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Touching people’s lives

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When Dr. Brian Nathanson, BGS ’02, enrolled in UConn’s Bachelor of General Studies (BGS) program in 1999, his original goal was to finish his bachelor’s degree and go on to earn an MBA (Master of Business Administration) at the UConn School of Business. But life, as it often does, got in the way of this plans. When his two-year old daughter began having seizures, he spent endless hours in a treatment center in California. After he learned the manual manipulation of her soft tissue led to her recovery, he changed his focus to health care and went on to earn a Doctor of Chiropractic degree at the University of Bridgeport. Nathanson now owns and operates New England Physical Care, a successful chiropractic practice in Norwalk.

He was in his late 30s with an associate’s degree in graphics when he discovered the BGS program. “I never went on to finish my bachelors,” he said. “It was a nagging thing for years. I felt that an associate’s degree wasn’t very helpful and that I missed out on so much by never finishing my degree. I kept toying with the idea; looking at online programs.” Nathanson experimented, and tried a few classes from other universities, but wanted a degree from a school like UConn.

Nathanson chose the BGS program because it gave him the flexibility to do what he needed to do, even after he changed his focus from business to pre-med. “BGS allowed me to get whatever I needed done,” he said. “To get the pre-meds done without going to Storrs, I took biochemistry at West Conn (Western Connecticut State University) and I took physics at Fairfield University. The BGS program allowed me to take those courses. I got a really well-rounded education at UConn; I got to do things I never thought I would do. I had the best time; I loved it. I had an individualized program with a health sciences concentration.”

Having a BGS counselor who worked with him to get his prior college credits transferred into the program made it even more attractive. “They took my SUNY associates’ degree credits from the 1970s, as well as the 15 credits for business courses at the University of Phoenix, which I took when we lived in San Diego, where my daughter was in the treatment center for seven months. I have six transcripts, with credits from SUNY, UConn, West Conn, Fairfield University and the University of Bridgeport. BGS would accept my credits and tailor a program to get me where I wanted to go.”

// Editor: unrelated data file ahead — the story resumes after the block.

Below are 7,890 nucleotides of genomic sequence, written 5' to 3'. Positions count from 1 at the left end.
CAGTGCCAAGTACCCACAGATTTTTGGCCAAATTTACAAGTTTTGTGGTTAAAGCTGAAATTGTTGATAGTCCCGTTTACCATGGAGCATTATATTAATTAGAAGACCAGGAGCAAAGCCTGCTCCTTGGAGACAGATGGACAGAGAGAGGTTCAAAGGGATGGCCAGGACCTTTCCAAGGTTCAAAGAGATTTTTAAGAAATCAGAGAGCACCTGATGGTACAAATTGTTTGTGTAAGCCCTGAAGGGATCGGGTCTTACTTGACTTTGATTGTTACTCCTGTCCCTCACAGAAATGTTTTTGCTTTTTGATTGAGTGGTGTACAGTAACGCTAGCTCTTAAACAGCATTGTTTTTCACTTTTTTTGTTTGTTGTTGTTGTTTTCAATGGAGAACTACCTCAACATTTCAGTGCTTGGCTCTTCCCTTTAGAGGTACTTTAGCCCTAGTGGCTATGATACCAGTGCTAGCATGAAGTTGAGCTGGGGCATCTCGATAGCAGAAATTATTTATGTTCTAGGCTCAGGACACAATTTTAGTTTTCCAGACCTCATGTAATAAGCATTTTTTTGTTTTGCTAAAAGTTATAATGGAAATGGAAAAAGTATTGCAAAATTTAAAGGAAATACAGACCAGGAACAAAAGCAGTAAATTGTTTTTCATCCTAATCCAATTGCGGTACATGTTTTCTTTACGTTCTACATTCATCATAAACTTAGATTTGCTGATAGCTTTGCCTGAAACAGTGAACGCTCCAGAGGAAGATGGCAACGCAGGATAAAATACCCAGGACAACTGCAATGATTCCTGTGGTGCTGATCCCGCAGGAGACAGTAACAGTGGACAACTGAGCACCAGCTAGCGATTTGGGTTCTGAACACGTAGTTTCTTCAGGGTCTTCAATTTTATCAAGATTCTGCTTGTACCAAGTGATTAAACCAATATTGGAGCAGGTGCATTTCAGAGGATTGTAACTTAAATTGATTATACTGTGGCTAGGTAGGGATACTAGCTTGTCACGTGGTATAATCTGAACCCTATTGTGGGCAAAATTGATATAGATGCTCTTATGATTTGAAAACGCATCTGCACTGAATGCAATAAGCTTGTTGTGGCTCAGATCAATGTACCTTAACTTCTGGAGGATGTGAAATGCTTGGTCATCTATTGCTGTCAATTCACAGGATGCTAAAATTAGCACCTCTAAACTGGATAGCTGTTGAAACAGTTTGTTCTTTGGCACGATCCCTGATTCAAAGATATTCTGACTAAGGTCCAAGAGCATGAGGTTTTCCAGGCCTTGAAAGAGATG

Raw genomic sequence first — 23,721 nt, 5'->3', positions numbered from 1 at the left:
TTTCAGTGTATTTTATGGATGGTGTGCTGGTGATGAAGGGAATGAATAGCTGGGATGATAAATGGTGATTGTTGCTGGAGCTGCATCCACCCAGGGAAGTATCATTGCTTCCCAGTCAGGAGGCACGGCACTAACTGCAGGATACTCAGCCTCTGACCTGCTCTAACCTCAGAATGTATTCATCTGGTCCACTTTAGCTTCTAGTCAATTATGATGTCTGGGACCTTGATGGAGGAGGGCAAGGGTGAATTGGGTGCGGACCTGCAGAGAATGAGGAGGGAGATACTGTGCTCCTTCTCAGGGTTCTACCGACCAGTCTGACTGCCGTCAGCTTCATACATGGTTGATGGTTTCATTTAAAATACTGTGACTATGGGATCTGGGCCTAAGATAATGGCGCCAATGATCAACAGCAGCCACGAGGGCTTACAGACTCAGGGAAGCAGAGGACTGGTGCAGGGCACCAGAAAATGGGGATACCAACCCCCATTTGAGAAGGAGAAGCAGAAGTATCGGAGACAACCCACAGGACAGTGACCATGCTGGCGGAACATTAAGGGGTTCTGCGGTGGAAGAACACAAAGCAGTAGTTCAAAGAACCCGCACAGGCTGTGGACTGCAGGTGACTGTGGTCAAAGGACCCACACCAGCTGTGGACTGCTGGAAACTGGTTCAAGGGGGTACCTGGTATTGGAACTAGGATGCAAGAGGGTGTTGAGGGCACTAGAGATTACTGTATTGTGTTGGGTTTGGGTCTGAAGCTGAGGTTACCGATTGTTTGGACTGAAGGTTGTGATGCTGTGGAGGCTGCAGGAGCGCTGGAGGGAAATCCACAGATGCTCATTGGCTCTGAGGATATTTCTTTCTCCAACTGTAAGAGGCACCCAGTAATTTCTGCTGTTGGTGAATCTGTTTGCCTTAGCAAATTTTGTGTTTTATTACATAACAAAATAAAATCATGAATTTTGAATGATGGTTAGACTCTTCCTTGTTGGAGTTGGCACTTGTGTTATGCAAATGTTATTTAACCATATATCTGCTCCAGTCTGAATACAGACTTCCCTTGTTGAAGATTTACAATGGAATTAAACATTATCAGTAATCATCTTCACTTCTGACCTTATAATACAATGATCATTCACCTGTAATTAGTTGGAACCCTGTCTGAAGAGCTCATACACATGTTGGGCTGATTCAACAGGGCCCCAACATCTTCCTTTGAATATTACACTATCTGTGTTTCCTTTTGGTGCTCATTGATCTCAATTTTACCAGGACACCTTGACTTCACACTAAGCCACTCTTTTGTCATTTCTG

Nathanson ran his own business and became father to a second child while enrolled in the BGS program, so flexibility was of paramount importance. “BGS allowed me to accommodate those responsibilities and allowed me to fulfill my dream,” he said. “Being self-employed, I was able to be at the campus when I had to, get into Manhattan when I needed to, and take the courses I needed, when I needed them. It was great – it was just so user friendly.”

Attending college classes as an adult, rather than as a traditional age student, was an eye-opener for Nathanson that enhanced his learning experience.

“Learning at this age is fun,” he said, enthusiastically. “When you’re 19, it’s a task, but at this stage it’s, ‘Wow! There’s so much to learn. This is so much fun.’ I loved being there. I had the chance to learn things I never thought I’d learn. I took two history courses with Professor Joel Blatt, who was amazing. His classes were so enriching that I looked forward to the assignments and the papers.”

Earning his BGS degree turned Nathanson’s life around; both in the pride he feels at earning a UConn bachelor’s degree and by setting him on a career path that touches people’s lives.

“I’m very proud to say that I have my bachelor’s degree from UConn, which is a top school in the nation,” he says. “My diploma hangs proudly on my wall, and my work as a chiropractor is very rewarding.”

Rather than practicing traditional chiropractic, Nathanson works on soft tissue to help restore range of motion to breast cancer survivors, individuals who have lost limbs, have hip or knee problems, or have restricted motion from injuries suffered in car accidents.

“Without sounding too high and mighty, part of it is you’re doing God’s work,” he says. “You touch people in a way that no one else does and you get them feeling better. With chiropractic medicine, you not only touch your patients, you touch their lives. It’s not about money; it’s about changing lives.”